After a slew of terrible comments made from South African pastor Oscar Bougaardt against homosexuality, the High Court of South Africa decided it had had enough. A recent ruling found Bougaardt guilty of hate speech, a form of rhetoric recently banned in South Africa.
Obviously, comments like “ninety-nine percent of pedophiles stem from homosexuality,” and “[homosexuals] behave worse than animals in bed” are egregious and should not fostered, as it can offend large groups of people who have been systematically disenfranchised throughout human history. However, making it illegal and punishable by law to say things freely can become more damaging to society, as the government should not start deeming what is allowed to be expressed.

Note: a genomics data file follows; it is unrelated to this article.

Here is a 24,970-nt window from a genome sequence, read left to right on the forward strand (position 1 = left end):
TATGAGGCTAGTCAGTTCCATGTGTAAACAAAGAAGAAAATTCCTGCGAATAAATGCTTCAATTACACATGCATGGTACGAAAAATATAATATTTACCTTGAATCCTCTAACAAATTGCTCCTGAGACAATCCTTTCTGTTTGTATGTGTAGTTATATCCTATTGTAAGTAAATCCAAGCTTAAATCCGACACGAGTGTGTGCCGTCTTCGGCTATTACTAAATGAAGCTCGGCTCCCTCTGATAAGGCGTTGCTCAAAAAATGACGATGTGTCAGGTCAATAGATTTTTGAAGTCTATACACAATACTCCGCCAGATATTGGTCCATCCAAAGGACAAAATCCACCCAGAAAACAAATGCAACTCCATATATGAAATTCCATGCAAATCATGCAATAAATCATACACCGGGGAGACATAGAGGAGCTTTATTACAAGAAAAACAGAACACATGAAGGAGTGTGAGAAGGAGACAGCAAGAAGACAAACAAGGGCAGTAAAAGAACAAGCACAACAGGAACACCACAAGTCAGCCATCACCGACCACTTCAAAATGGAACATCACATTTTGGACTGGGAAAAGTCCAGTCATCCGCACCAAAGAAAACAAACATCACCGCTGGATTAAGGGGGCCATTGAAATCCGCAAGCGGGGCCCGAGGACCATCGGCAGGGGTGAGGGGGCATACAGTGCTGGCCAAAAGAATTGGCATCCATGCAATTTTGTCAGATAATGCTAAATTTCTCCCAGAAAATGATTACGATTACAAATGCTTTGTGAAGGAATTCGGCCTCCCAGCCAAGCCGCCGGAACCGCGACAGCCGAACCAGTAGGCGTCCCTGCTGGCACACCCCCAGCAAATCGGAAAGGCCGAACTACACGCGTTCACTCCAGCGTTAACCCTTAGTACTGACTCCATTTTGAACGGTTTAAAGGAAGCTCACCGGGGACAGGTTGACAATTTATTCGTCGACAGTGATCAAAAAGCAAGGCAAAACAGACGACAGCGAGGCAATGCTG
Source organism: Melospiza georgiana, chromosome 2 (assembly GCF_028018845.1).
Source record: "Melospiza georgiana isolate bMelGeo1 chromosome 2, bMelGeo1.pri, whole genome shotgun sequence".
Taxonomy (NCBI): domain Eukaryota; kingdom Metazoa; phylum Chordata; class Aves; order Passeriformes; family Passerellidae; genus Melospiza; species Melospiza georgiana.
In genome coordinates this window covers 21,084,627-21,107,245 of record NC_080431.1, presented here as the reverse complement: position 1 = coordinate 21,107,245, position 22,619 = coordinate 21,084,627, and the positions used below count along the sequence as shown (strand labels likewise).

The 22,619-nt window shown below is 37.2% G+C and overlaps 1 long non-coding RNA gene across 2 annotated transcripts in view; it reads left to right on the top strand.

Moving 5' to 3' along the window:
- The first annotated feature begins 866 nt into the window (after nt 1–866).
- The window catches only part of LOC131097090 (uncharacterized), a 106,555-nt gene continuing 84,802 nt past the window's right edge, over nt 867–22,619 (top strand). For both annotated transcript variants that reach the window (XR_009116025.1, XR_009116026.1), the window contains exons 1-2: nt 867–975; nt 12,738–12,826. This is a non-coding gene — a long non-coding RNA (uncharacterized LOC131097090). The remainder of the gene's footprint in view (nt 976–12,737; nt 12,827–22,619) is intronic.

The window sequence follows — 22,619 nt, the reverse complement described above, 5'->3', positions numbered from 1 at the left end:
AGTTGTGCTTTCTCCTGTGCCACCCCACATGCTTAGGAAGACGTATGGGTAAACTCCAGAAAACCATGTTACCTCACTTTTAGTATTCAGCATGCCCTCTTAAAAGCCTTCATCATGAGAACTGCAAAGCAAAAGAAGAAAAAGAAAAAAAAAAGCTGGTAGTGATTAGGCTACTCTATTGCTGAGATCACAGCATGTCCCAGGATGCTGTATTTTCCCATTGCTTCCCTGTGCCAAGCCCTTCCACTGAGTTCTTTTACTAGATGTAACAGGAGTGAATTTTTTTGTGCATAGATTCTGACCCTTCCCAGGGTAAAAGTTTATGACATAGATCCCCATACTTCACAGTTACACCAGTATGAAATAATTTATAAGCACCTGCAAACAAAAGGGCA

Similar cases happen across the globe, and every nation deals with them accordingly. Just last year, the U.S. Supreme Court ruled hate speech to be protected by the First Amendment.
“[The idea that the government may restrict] speech expressing ideas that offend … strikes at the heart of the First Amendment,” Justice Samuel Alito notes in Matal v. Tam. “Speech that demeans on the basis of race, ethnicity, gender, religion, age, disability, or any other similar ground is hateful; but the proudest boast of our free speech jurisprudence is that we protect the freedom to express “the thought that we hate.”
After all, how can you justifiably combat intolerant perspectives if you expect the government to shut down perspectives you don’t agree with because it offends you?
Here is a great video explaining the importance of protecting all forms of free speech:
Comment below to let us know what you think!